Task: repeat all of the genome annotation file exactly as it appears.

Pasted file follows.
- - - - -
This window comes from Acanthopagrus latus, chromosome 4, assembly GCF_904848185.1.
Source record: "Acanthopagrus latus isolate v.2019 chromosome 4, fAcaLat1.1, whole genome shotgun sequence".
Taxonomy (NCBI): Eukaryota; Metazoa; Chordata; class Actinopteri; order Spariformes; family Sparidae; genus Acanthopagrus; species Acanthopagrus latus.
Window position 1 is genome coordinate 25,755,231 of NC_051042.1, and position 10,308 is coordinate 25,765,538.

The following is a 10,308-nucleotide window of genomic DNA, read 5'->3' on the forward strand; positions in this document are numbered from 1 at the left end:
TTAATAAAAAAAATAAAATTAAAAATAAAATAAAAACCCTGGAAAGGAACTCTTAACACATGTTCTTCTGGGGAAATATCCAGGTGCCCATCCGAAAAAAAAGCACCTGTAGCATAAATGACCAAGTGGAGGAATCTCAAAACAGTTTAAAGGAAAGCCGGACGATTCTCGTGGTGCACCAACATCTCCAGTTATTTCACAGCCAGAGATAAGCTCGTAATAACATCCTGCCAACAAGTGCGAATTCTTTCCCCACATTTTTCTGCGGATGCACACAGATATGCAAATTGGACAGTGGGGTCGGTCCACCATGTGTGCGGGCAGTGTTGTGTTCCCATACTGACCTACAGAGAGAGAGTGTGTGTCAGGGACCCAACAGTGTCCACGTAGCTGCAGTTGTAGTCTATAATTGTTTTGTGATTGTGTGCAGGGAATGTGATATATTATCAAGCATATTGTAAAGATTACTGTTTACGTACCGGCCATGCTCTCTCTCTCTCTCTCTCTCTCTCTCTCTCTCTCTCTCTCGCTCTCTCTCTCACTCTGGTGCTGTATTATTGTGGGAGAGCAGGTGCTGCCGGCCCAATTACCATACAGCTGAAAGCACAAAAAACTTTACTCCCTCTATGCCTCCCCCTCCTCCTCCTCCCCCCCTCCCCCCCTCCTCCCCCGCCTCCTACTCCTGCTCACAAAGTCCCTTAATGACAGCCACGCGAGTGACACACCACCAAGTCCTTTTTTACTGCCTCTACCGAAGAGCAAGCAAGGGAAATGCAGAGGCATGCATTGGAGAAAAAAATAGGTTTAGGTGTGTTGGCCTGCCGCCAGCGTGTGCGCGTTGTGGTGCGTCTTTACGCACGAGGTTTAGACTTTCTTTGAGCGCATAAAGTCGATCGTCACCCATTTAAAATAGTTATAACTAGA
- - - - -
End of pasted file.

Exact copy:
This window comes from Acanthopagrus latus, chromosome 4, assembly GCF_904848185.1.
Source record: "Acanthopagrus latus isolate v.2019 chromosome 4, fAcaLat1.1, whole genome shotgun sequence".
Taxonomy (NCBI): Eukaryota; Metazoa; Chordata; class Actinopteri; order Spariformes; family Sparidae; genus Acanthopagrus; species Acanthopagrus latus.
Window position 1 is genome coordinate 25,755,231 of NC_051042.1, and position 10,308 is coordinate 25,765,538.

The following is a 10,308-nucleotide window of genomic DNA, read 5'->3' on the forward strand; positions in this document are numbered from 1 at the left end:
TTAATAAAAAAAATAAAATTAAAAATAAAATAAAAACCCTGGAAAGGAACTCTTAACACATGTTCTTCTGGGGAAATATCCAGGTGCCCATCCGAAAAAAAAGCACCTGTAGCATAAATGACCAAGTGGAGGAATCTCAAAACAGTTTAAAGGAAAGCCGGACGATTCTCGTGGTGCACCAACATCTCCAGTTATTTCACAGCCAGAGATAAGCTCGTAATAACATCCTGCCAACAAGTGCGAATTCTTTCCCCACATTTTTCTGCGGATGCACACAGATATGCAAATTGGACAGTGGGGTCGGTCCACCATGTGTGCGGGCAGTGTTGTGTTCCCATACTGACCTACAGAGAGAGAGTGTGTGTCAGGGACCCAACAGTGTCCACGTAGCTGCAGTTGTAGTCTATAATTGTTTTGTGATTGTGTGCAGGGAATGTGATATATTATCAAGCATATTGTAAAGATTACTGTTTACGTACCGGCCATGCTCTCTCTCTCTCTCTCTCTCTCTCTCTCTCTCTCTCTCTCGCTCTCTCTCTCACTCTGGTGCTGTATTATTGTGGGAGAGCAGGTGCTGCCGGCCCAATTACCATACAGCTGAAAGCACAAAAAACTTTACTCCCTCTATGCCTCCCCCTCCTCCTCCTCCCCCCCTCCCCCCCTCCTCCCCCGCCTCCTACTCCTGCTCACAAAGTCCCTTAATGACAGCCACGCGAGTGACACACCACCAAGTCCTTTTTTACTGCCTCTACCGAAGAGCAAGCAAGGGAAATGCAGAGGCATGCATTGGAGAAAAAAATAGGTTTAGGTGTGTTGGCCTGCCGCCAGCGTGTGCGCGTTGTGGTGCGTCTTTACGCACGAGGTTTAGACTTTCTTTGAGCGCATAAAGTCGATCGTCACCCATTTAAAATAGTTATAACTAGA